Retirement - Research Article from Encyclopedia of Sociology

This encyclopedia article consists of approximately 17 pages of information about Retirement.
This section contains 4,930 words
(approx. 17 pages at 300 words per page)
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Historical Developments

Whereas retirement contracts existed in both Europe and colonial America, Plakans (1989) argues that preindustrial retirement was a gradual transition. The head of a household transferred legal title to an heir in exchange for some combination of monetary payments, material provisions, and services as stipulated by the aged person or couple. These contracts were typical of agrarian economies in which land was the main factor in production; they represented the final step in a long and sometimes elaborate process of property transfer. These "stepping-down" practices were therefore most immediately linked to inheritance patterns; they could be used to ensure that family control of the land was maintained (Sorensen 1989).

Between 1790 and 1820, American legislatures introduced policies of mandatory retirement for certain categories of pubic officials. By the late 1800s, the majority of businesses still had no formal policies of fixed-age retirement. Instead, informal policies eliminated older workers from the labor...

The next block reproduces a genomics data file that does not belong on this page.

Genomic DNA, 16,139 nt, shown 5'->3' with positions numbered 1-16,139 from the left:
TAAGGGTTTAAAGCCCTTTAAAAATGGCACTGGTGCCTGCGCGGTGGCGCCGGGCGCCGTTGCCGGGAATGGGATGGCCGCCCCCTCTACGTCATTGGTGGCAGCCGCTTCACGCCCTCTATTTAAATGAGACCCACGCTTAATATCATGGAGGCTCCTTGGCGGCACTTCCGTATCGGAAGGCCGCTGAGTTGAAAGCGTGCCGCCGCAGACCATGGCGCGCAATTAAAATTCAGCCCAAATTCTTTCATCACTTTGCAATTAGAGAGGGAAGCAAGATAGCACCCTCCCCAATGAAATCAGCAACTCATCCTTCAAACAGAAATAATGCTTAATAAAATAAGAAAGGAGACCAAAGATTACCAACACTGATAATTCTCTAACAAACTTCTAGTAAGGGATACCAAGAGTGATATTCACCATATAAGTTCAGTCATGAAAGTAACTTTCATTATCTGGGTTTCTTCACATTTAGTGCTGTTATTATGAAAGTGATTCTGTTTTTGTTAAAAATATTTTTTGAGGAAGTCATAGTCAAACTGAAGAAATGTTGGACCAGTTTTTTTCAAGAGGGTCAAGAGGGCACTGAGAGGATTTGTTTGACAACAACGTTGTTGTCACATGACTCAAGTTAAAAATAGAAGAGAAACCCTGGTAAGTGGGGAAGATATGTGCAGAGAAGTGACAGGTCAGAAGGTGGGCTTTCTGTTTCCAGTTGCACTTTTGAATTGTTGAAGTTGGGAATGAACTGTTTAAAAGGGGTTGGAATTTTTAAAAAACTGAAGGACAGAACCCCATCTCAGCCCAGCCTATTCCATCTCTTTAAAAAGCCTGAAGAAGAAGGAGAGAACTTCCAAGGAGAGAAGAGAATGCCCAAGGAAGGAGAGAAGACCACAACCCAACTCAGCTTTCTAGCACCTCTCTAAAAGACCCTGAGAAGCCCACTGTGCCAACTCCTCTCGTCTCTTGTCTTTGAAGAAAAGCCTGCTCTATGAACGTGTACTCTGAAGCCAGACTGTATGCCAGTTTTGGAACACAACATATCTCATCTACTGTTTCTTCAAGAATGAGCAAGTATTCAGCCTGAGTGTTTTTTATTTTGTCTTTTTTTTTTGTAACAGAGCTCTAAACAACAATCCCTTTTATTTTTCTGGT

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This section contains 4,930 words
(approx. 17 pages at 300 words per page)
Buy the Retirement Encyclopedia Article
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Encyclopedia of Sociology
Retirement from Encyclopedia of Sociology. Copyright © 2001-2006 by Macmillan Reference USA, an imprint of the Gale Group. All rights reserved.
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